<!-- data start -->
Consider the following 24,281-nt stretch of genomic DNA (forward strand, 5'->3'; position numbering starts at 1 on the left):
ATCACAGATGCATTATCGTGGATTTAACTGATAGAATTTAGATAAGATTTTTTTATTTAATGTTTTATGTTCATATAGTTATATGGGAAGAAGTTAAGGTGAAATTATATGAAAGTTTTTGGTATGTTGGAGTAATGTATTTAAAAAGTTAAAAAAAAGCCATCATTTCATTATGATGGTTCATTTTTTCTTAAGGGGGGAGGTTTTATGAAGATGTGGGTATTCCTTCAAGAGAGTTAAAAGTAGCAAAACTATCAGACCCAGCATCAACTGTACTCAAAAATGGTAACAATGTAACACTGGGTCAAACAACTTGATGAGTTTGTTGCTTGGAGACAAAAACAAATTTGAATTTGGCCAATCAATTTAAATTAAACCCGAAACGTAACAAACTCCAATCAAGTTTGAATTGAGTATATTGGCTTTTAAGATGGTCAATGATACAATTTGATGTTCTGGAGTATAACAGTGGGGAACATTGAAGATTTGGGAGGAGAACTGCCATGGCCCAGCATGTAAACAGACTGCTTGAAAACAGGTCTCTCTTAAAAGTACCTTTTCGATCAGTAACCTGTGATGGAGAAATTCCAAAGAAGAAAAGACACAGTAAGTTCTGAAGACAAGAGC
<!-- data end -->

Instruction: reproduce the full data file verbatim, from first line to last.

Consider the following 24,281-nt stretch of genomic DNA (forward strand, 5'->3'; position numbering starts at 1 on the left):
ATCACAGATGCATTATCGTGGATTTAACTGATAGAATTTAGATAAGATTTTTTTATTTAATGTTTTATGTTCATATAGTTATATGGGAAGAAGTTAAGGTGAAATTATATGAAAGTTTTTGGTATGTTGGAGTAATGTATTTAAAAAGTTAAAAAAAAGCCATCATTTCATTATGATGGTTCATTTTTTCTTAAGGGGGGAGGTTTTATGAAGATGTGGGTATTCCTTCAAGAGAGTTAAAAGTAGCAAAACTATCAGACCCAGCATCAACTGTACTCAAAAATGGTAACAATGTAACACTGGGTCAAACAACTTGATGAGTTTGTTGCTTGGAGACAAAAACAAATTTGAATTTGGCCAATCAATTTAAATTAAACCCGAAACGTAACAAACTCCAATCAAGTTTGAATTGAGTATATTGGCTTTTAAGATGGTCAATGATACAATTTGATGTTCTGGAGTATAACAGTGGGGAACATTGAAGATTTGGGAGGAGAACTGCCATGGCCCAGCATGTAAACAGACTGCTTGAAAACAGGTCTCTCTTAAAAGTACCTTTTCGATCAGTAACCTGTGATGGAGAAATTCCAAAGAAGAAAAGACACAGTAAGTTCTGAAGACAAGAGC